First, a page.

message 10: by Mark (new)

Mark Stevens (WriterMarkStevens) | 13 comments Bunch of sharp readers ! Thanks. Interesting.

message 11: by Hayes, Co-Moderator (new)

Hayes (Hayes13) | 2063 comments Mod
Kim wrote: "a long short story / short novella by Laurie R. King - Beekeeping for Beginners - " This one slipped under my radar... not very good you say, Kim?

message 12: by Toni (new)

Toni (ToniDwig) | 19 comments James Lee Burke uses the first/third combo in some of his books. Very well.

Echoing Libby's comment (above), I use the combo in my mystery/thriller. The protag first-person for intimacy, and a bad guy third-person to give his character some complexity, and add an element of danger that the protag isn't aware of.

message 13: by Nick (new)

Nick Wastnage (NickWastnage) | 32 comments Going back to Mark's opening comment, about the writing schools not recommending first and third-person. I agree, and remember being told so, but also the 'schools' use to say you shouldn't change 'heads' or POVs in a book: now-days author's are doing it all the time. I think it's about what a writer can get away with. If it reads well and readers like it, then it's OK. Evolution of style. Always good to experiment.

message 14: by Kim (new)

Kim (KimMR) Hayes wrote: "Kim wrote: "a long short story / short novella by Laurie R. King - Beekeeping for Beginners - " This one slipped under my radar... not very good you say, Kim?"

Sorry Hayes, your post slipped under my radar!

I picked up this one cheaply on Kindle and I'm glad I read it. As you're a Laurie R King fan and a Russell/Holmes completist, you should definitely read it. Both of the threads of the story are interesting. It starts with the meeting between Russell and Holmes from Holmes' perspective and goes on to describe an incident in the timeline of The Beekeeper's Apprentice which Russell knew nothing about. So the narrative is worthwhile, it's the structure which is not entirely successful. Well, I don't think so, anyway. Many will disagree!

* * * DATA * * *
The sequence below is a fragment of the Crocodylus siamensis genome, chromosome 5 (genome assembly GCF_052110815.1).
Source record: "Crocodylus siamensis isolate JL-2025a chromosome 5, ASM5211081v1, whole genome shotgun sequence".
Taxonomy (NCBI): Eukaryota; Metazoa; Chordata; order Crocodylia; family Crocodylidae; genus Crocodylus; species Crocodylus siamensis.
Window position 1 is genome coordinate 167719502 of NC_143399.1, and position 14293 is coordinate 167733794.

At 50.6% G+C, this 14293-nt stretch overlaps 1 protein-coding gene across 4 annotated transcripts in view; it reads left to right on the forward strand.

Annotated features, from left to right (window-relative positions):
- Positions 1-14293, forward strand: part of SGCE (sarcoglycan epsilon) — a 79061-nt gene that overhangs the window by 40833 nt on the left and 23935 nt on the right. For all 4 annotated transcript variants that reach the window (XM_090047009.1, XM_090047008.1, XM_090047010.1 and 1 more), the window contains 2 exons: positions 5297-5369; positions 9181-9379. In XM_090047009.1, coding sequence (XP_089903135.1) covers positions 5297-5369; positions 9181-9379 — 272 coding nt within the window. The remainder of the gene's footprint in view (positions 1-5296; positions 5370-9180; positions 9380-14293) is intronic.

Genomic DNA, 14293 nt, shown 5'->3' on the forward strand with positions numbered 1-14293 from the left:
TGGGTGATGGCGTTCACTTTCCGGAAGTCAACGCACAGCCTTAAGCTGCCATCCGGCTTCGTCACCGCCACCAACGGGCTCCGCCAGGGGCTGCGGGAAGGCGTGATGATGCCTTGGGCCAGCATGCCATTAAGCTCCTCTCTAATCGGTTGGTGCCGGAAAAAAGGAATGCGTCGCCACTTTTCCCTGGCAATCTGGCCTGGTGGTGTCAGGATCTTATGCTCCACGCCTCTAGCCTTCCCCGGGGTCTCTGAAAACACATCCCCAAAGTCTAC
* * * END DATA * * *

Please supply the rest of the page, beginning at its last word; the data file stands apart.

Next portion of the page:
message 15: by Mike (new)

Mike Markel (mikemarkel) | 15 comments It's quite common to see a third-person "prologue" followed by the rest of the novel in first person. J. A. Konrath often writes in first person, with interspersed chapters about the killer in third person. I think it's more challenging for the writer to stick with the first person and figure out how to get the job done that way.

message 16: by Robert (new)

Robert Bidinotto (RobertBidinotto) | 21 comments I've seen this done by several writers with varying degrees of success. I thought Nelson DeMille did a dandy job of it in "The Lion's Game." He used first person for all the scenes with wise-cracking hero John Corey, but third person for scenes featuring Khalil, the terrorist. It establishes intimacy with the hero but keeps a bit of distance with the villain.

However, I have seen other attempts that haven't been as successful. Robert Crais has conducted such experiments, such as in "The Forgotten Man." But the technique committed what I regard as the cardinal sin in fiction: It called too much attention to itself. In Chapter 16, for example, there is a jarring shift from first-person present tense to an extended, italicized 3rd-person flashback.